There were cars parked illegally in front of entrances, next to curbs, in gutters, in the middle of fire lanes and on top of sidewalks.
While jets rumbled off smoothly on schedule yesterday at National Airport, it was near-gridlock in the terminal's parking lots.
For reasons unknown, virtually every one of the airport's 4,200 legal parking spaces was filled by late morning, prompting Federal Aviation Administration officials to issue pleas over local radio stations for people to take Metro, not their cars, to the airport.
"We think people are starting their Thanksgiving vacations early to take advantage of the low airline discount fares," said Hugh Riddle Jr., deputy director of both National and Dulles airports. "But we really don't know the reason."
A decision to open 400 of the 3,000 spaces reserved for airport employes to the public eased the problem for some frustrated travelers. The employe parking was made available free of charge. But the out-of-the-way spaces meant long hikes -- with luggage -- back to the terminal for many.
"I have nearly missed my plane," groused Jim Spencer of Northeast Washington, who was scheduled to fly to Tallahassee, Fla., on business, and chose to leave from National because it seemed convenient. "I should have left from Balitmore."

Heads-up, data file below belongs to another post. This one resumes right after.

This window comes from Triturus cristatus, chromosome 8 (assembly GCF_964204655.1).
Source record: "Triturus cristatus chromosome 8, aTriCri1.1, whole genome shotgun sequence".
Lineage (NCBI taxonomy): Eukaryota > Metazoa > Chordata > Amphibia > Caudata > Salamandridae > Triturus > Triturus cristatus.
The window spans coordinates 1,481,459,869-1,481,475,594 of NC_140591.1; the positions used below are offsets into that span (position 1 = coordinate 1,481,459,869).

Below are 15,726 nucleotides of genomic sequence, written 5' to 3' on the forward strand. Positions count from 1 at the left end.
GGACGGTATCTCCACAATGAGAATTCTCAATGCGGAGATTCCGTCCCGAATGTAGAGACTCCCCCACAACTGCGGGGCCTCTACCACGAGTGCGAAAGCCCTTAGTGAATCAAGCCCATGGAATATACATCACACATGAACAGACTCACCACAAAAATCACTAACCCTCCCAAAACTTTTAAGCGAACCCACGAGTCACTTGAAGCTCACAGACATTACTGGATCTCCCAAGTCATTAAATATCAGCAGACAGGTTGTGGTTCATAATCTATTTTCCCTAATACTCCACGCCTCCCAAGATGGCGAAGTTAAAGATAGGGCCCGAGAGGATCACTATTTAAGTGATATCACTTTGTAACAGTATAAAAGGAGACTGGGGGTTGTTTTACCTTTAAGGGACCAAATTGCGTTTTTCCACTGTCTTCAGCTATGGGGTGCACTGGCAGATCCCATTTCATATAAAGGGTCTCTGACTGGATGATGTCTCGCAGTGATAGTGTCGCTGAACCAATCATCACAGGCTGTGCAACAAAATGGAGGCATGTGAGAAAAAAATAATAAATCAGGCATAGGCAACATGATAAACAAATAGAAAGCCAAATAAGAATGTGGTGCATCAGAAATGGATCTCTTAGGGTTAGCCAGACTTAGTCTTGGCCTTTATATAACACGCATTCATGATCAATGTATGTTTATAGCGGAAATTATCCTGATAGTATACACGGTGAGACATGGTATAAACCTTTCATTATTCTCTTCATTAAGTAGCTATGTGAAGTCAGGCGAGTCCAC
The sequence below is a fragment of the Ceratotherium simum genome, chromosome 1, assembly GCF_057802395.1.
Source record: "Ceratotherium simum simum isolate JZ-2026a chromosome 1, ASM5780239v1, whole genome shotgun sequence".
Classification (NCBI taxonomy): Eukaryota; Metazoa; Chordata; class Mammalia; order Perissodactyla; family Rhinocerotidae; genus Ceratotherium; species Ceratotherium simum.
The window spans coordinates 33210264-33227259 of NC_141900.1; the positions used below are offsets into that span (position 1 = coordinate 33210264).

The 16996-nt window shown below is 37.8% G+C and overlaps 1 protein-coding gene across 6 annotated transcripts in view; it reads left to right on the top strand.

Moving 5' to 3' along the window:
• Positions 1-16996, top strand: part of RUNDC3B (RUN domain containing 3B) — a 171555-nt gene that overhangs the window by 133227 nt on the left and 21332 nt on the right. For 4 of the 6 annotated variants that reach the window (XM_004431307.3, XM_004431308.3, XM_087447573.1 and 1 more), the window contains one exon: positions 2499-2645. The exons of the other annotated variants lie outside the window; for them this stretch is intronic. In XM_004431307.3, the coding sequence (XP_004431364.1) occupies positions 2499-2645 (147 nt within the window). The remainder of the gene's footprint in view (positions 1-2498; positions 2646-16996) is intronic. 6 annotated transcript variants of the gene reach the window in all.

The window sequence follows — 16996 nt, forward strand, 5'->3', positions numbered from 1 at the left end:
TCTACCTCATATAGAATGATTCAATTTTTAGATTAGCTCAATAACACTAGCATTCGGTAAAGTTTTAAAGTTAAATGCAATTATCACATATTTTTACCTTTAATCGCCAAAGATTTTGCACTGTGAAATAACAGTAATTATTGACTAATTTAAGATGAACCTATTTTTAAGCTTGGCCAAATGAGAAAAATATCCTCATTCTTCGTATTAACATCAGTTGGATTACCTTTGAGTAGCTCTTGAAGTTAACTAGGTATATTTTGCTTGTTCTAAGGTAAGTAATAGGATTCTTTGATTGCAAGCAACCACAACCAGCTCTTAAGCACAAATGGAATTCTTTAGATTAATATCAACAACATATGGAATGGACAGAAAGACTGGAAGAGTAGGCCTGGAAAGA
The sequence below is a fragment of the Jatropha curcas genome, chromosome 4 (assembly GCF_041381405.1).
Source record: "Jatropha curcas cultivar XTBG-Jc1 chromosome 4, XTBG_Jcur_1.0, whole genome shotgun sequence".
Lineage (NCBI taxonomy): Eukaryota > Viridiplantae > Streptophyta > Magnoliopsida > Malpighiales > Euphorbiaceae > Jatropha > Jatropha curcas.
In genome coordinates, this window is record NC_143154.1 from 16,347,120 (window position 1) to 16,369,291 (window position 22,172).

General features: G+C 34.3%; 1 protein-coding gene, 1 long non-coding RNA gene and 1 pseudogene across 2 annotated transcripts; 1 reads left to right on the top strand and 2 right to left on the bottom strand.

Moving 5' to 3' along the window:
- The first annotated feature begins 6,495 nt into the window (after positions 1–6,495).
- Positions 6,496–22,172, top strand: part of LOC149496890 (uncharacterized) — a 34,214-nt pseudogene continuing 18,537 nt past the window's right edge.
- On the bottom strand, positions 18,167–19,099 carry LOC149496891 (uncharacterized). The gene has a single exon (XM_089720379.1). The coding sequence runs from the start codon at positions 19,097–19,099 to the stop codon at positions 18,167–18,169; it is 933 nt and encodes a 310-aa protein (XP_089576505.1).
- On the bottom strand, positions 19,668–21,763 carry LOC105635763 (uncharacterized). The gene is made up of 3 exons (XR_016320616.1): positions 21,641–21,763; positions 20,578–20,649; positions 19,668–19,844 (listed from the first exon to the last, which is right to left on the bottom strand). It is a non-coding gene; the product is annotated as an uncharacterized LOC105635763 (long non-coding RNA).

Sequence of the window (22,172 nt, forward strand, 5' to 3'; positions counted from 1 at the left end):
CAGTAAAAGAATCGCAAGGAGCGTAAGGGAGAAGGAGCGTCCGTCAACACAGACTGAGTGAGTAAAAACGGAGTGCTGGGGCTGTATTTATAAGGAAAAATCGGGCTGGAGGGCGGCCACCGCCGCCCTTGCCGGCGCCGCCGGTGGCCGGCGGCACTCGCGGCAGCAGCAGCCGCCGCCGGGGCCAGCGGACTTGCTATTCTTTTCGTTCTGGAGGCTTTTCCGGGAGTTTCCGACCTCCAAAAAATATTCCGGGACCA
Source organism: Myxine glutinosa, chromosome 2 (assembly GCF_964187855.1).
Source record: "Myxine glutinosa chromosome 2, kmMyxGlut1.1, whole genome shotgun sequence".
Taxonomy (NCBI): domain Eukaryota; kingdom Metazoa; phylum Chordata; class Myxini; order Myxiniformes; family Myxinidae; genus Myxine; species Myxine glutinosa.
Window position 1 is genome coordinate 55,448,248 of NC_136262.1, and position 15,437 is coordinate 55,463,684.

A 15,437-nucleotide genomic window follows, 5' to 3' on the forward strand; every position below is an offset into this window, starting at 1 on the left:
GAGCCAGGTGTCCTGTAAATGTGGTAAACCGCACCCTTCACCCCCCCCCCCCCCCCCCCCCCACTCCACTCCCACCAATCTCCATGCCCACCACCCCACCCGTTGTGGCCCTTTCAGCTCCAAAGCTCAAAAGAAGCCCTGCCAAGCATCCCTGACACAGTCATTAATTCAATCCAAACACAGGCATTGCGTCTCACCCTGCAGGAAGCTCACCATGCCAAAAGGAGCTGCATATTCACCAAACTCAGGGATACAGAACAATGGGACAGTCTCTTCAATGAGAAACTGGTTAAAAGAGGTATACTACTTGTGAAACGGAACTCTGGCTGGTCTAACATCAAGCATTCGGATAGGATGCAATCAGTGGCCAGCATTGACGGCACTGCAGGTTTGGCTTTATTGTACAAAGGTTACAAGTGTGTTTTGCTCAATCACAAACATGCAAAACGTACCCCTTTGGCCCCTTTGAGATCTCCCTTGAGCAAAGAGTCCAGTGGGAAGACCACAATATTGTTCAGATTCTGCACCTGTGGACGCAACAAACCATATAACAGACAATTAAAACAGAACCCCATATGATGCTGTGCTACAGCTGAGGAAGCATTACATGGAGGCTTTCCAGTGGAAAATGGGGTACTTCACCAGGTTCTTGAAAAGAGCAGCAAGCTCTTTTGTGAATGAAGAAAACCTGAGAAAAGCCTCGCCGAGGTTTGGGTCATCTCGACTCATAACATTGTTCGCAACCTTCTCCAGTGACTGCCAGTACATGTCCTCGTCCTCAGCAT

Spencer was working up a healthy sweat despite the biting, 40-degree weather as he trudged from his car, which he left in an employe lot on the far side of the airport grounds, to the terminal after a half-hour search for a space.
Some travelers said they circled the entire parking area before spotting guides who directed them into a space.
Airport officials said the overflow problem began to build on Tuesday as helpless authorities looked on. "We had more people use the airport last year and yet we didn't have this kind of problem," said the puzzled Riddle. "Maybe we'll get the answer in a few months when we analyze the parking data." "
Riddle said National's parking problems are similar to those of other major airports. More than 15 million passengers uses the airport in 1979, compared to the estimated 14.7 million expected to use it this year. Metro officials estimate that one of every five people in the Washington are already use mass transit when traveling to National.
According to Riddle, some of the parking problem should be eliminated next month when 150 new spaces are opened. By next spring an additional 125 spaces will be available under a $350,000 parking expansion program.
The only parking area that appeared unaffected by yesterday's mad scramble for space was the lot reserved for Supreme Court justices, members of Congress and diplomats. While commuters were directed to the far ends of the airport to park their cars, dozens of spaces stood empty within shouting distance of the main terminal.
Asked if those spaces would ever be opened to the tax paying public, Riddle provided a one-word answer: "No."